A blast email to the state’s teachers praising gubernatorial candidate Kevin Stitt’s education plan has made some of them furious. The sender, who said she was a public school teacher, sent the message to teachers’ work emails, which some of them said was inappropriate.
More Oklahoma schools are embracing “personalized learning,” in which students advance individually at their own pace. Once they’ve mastered a concept, they move on independent of their classmates. But the concept has critics and some districts have scaled back their programs. Is self-paced learning the future or a fleeting experiment?
This timeline looks at events leading up to the teacher walkout, the high points of Oklahoma Watch’s coverage and the galvanizing effect the work stoppage had on Oklahoma’s teachers and teachers nationwide.
The state’s largest education association called on teachers Thursday to return to their classrooms after concluding that further attempts to convince lawmakers to find more money for public education would be futile.
A teacher pay raise wasn’t enough to put the brakes on a massive shutdown of schools this week. Teachers say making more money is important, but the issues facing the profession go deeper than what they’re paid.
A fourth of high schools across the state have eliminated world language classes over a decade, erasing the chances for thousands of students to acquire skills that could better prepare them for college and the job market.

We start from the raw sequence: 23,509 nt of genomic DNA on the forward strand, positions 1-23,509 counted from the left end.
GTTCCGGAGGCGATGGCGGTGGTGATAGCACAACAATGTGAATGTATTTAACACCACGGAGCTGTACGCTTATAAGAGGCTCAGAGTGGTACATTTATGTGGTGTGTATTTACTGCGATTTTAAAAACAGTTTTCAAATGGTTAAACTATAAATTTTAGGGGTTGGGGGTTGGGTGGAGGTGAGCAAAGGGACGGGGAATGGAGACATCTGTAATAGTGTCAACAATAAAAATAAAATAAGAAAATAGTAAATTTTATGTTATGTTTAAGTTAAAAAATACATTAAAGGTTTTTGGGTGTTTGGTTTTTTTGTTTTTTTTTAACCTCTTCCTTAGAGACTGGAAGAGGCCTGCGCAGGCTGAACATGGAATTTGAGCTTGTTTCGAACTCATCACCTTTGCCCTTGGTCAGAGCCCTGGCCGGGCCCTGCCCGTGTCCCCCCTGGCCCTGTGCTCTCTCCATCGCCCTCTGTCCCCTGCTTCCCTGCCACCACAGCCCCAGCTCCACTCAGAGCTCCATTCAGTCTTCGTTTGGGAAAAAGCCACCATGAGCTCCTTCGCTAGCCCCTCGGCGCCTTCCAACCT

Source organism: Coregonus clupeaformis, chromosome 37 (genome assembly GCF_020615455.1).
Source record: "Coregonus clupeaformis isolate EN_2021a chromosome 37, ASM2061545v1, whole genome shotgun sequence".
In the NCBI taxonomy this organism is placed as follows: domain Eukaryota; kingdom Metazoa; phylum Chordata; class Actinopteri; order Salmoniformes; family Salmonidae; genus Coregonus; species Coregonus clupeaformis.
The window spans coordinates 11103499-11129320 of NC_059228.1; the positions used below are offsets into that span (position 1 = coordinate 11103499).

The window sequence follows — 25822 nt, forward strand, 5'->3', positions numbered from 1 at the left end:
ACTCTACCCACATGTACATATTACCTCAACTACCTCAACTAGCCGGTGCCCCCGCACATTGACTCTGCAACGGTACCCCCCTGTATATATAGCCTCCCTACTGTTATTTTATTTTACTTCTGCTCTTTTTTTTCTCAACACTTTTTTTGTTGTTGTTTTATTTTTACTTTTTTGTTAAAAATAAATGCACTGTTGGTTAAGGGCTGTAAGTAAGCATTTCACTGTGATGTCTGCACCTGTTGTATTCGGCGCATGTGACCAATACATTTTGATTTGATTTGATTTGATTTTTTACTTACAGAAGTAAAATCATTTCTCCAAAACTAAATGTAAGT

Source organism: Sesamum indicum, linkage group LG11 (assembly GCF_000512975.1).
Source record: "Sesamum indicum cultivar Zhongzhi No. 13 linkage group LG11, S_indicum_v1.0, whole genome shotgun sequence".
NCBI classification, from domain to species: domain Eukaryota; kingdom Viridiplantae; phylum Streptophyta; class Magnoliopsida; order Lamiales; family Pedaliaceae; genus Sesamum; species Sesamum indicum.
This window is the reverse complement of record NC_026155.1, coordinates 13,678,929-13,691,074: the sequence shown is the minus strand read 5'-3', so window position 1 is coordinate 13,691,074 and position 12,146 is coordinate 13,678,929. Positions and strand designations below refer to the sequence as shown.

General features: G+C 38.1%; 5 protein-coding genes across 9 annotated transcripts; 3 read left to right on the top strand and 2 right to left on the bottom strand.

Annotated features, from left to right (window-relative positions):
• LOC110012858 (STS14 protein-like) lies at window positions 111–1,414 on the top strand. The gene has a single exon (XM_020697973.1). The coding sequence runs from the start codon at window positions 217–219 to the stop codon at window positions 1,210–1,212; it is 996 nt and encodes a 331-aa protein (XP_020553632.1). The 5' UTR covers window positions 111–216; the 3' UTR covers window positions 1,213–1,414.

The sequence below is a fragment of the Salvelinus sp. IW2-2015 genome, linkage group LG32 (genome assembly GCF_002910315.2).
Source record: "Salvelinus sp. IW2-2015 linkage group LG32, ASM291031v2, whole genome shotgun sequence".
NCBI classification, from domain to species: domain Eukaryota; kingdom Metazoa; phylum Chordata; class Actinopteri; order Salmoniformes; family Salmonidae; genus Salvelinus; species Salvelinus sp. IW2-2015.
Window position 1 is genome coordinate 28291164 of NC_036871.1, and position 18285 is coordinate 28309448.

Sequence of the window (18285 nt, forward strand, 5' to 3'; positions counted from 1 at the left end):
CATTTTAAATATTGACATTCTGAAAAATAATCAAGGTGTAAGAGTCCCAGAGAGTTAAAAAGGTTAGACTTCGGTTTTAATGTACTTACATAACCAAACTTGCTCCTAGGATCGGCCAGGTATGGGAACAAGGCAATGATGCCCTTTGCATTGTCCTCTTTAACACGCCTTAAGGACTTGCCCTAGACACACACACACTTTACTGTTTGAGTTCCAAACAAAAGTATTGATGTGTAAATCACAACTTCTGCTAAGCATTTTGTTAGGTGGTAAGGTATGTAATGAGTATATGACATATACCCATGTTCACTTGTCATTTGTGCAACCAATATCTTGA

New campaign finance reports reveal for the first time the primary funders behind opposition to last year’s state question proposing a 1-cent sales tax for education. The reports also show that backers of the penny tax, which was shot down by voters in November, outspent their opposition more than seven to one.
As the election approaches in Oklahoma, one of the big questions is whether many of the educators running for the Legislature for the first time will win or lose. An Oklahoma Watch radio report spotlights the campaigns of three of these political rookies.
Even in good budget years, Oklahoma teachers have swallowed the fact that despite relatively low salaries, they will have to spend hundreds of dollars out of their own pockets to furnish supplies for their classrooms.